How about we soften that a bit to just something more like "The Next Thing" or something. So the tagging that's going around asking questions about what people are working on next finally ended up tagging me (Though I have to admit it was more like "Who wants to be tagged?" and I said "I guess I do.") Now I get to go tag five people!
What is your working
title of your book (or story)?
Where did the idea come
from for the book?
was no idea, really, not at first. I sat
down one day after having written a lot of poems where I didn’t use the first
person, and I thought it might be nice to try a direct address to the reader, a
kind of pretend conversation or something.
Something about what was happening that day, full of the names and
places and dates, and what I thought about, what my views were on all manner of
what I thought over time, but on day one, I just sat down to write in the first
person, and I’d just finished re-reading John Cage’s SILENCE, so I put on an album of his compositions, titled In a Landscape. I titled my poem that, out of convenience, and
when I felt like that poem was over, I started another, and used the same
title, just to keep things simple. I was
several poems/sections in before I realized what I was doing.
the final say, it’s a book-length poem in 71 discrete sections, each titled “In
a Landscape,” and numbered and presented in compositional order (with a couple
shufflings due to bad book-keeping), and each composed while listening to that
album. I wrote mostly in the mornings, and then
added to and tinkered with them here and there over the last couple years. When I add something, I usually go ahead and
put in the new date.
What genre does your
book fall under?
(though one could call it memoir, or diary or essay, if one felt like thinking
of it that way)
Which actors would you
choose to play your characters in a movie rendition?
it would be a documentary if it were filmed, I’d have us all play ourselves,
but maybe with stunt doubles for the ify parts.
“Actor re-creations.” Maybe Martin Freeman, the guy who plays Bilbo
Baggins in The Hobbit could play me,
but they’d have to thin his hair out a lot. He doesn't look anything like me, but he plays
What is the
one-sentence synopsis of your book?
person at middle age is thinking about children, friends, family, music, books,
films, love, embarrassment, the dead, God, and lunch, while trying not to make
Will your book be
self-published or represented by an agency? (if this applies - otherwise, make
up another question to answer!)
will come out through BOA in 2015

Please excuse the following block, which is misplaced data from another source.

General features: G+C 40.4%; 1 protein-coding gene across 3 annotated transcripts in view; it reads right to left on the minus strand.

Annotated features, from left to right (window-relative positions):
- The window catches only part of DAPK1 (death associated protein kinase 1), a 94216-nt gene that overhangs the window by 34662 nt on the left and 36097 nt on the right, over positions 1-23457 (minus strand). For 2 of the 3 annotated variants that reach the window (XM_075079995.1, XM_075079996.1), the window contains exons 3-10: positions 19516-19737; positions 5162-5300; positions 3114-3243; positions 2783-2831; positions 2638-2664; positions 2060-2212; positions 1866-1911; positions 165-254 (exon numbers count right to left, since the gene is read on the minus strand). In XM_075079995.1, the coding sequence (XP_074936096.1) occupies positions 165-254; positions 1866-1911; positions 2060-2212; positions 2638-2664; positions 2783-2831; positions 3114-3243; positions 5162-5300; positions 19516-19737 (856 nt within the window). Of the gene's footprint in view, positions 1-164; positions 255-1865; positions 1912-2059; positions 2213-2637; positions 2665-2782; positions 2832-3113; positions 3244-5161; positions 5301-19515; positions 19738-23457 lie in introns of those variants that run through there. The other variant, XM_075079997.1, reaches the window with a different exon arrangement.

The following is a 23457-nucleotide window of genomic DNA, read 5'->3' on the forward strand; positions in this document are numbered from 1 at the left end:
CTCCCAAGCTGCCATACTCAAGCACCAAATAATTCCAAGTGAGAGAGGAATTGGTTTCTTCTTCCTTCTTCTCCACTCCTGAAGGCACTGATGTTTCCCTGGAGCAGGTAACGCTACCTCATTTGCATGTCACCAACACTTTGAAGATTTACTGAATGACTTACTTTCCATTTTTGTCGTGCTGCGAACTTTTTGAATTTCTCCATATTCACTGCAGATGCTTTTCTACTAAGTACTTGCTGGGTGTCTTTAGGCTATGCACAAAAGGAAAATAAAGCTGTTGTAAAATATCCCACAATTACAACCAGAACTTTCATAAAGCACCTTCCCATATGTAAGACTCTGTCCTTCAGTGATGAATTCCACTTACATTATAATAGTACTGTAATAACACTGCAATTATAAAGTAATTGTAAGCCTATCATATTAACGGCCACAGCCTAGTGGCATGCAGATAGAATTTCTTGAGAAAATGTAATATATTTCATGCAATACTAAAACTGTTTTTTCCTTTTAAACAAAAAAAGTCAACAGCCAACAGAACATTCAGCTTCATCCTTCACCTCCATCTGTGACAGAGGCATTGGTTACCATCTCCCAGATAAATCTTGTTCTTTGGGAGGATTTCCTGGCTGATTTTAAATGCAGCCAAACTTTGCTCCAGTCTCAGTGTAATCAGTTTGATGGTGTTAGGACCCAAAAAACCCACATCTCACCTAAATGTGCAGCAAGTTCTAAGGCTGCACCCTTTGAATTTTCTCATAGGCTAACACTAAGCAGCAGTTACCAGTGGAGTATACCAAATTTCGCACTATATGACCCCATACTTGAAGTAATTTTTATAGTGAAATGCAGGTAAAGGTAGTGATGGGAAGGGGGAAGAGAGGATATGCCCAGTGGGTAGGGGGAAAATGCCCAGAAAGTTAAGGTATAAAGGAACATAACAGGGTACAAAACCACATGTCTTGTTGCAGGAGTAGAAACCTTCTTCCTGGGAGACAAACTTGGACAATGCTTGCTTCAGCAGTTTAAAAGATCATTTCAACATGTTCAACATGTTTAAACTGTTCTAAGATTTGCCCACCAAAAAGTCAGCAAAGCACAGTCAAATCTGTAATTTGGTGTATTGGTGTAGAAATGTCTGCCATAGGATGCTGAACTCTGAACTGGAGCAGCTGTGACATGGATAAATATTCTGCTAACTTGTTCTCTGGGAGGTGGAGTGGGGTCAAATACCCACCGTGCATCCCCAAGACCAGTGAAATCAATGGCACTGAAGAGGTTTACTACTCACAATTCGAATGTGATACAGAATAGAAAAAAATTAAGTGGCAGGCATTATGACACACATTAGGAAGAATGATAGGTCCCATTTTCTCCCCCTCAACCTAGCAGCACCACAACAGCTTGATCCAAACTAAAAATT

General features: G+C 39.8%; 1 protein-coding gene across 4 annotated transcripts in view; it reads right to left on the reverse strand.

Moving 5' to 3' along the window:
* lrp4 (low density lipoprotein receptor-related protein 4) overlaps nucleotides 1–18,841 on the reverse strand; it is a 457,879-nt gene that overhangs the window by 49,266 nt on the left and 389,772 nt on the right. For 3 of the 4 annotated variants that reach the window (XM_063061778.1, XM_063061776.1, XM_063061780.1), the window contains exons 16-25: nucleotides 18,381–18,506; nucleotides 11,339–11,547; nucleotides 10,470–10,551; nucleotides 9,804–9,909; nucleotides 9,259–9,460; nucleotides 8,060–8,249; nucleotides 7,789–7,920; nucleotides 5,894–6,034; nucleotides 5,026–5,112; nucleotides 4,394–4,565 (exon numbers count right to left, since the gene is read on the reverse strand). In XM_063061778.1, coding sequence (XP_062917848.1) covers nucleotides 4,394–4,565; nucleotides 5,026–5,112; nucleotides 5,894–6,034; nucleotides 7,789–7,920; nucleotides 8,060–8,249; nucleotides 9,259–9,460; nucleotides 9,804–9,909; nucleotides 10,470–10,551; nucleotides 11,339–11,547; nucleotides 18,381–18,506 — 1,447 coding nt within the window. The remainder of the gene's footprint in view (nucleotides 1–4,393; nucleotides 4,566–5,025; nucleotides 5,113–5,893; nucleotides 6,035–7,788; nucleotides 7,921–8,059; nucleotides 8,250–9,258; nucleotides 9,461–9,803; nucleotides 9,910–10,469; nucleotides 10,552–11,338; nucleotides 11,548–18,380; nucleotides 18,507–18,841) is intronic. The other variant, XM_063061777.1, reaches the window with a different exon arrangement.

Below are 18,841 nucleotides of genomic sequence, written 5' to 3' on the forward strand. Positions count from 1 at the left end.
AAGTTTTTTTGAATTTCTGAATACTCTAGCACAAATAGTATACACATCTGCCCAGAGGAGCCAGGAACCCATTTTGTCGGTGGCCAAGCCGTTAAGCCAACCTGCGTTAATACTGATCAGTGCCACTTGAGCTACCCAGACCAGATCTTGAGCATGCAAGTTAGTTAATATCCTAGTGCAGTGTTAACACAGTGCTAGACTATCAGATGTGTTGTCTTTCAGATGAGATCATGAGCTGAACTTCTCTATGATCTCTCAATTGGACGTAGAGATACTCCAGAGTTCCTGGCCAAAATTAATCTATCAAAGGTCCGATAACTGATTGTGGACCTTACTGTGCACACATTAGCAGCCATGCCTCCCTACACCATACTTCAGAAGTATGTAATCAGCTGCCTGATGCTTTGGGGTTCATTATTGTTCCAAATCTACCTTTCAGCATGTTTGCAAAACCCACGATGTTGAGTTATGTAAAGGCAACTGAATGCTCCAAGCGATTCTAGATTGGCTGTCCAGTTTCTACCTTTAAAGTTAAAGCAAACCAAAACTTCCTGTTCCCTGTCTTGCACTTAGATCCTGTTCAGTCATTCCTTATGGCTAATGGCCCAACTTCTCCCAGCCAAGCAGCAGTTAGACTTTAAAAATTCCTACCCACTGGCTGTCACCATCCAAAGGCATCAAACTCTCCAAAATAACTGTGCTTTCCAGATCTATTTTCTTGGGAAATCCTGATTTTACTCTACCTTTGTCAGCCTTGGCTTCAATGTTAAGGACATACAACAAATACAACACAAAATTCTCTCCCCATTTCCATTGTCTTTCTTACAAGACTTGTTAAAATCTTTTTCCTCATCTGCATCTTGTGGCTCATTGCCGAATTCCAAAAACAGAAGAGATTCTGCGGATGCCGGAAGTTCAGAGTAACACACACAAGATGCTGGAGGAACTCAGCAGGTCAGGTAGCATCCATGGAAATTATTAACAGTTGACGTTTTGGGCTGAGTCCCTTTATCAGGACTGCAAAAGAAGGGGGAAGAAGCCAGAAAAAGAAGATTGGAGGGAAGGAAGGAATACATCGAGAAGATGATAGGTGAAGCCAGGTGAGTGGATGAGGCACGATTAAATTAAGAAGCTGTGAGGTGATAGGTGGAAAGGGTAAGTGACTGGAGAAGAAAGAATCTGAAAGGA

How long did it take
you to write the first draft of your manuscript?
2009 through December 2009
What other books would
you compare this story to within your genre?
Lowell’s Life Studies, because of the
theme? But that makes me sound like I’m
puffing myself up, so I’ll kind fo take it back but leave it in anyway. Other people are doing really interesting things
right now with stories and parts of autobiography in poetry: Kate Greenstreet, Craig
Morgan Teicher, just to name a couple.
But probably the book it has the most in common with is John Cage’s SILENCE, specifically his use of
autobiographical anecdotes here and there in a cut-up, methodically random
Who or what inspired
you to write this book?
was, I think, a direct reaction to working with G.C. Waldrep on the book Your Father on the Train of Ghosts,
which was collaborative, and written mostly in the second person. After that, I wanted to do something
completely different, as did he. This is
one of the things that ended up happening.
We both wrote book-length poems!
What else about your
book might pique the reader's interest?
some samples? Here are several sections
of the poem in one place, which maybe gives one a feeling for it:
then, as context: In late 2009, spilling over into 2010 and onward to now, I’ve
felt a bit splintered. As I’ve worked on
the autobiographical, essayistic, In a
Landscape, I’ve also taken little detours, culminating in three additional
manuscripts, and a collection of selected poems by Michael Benedikt that I’m
editing with Laura Boss, that I worked on during a period of forced
of my manuscripts is similar to the poems I wrote before Your Father on the Train of Ghosts, titled Radio Good Luck. The other
two are different, I think, than anything else I’ve published. The first is titled At Last the Festival Will Pay for Itself, and a little series of
those poems can be found here: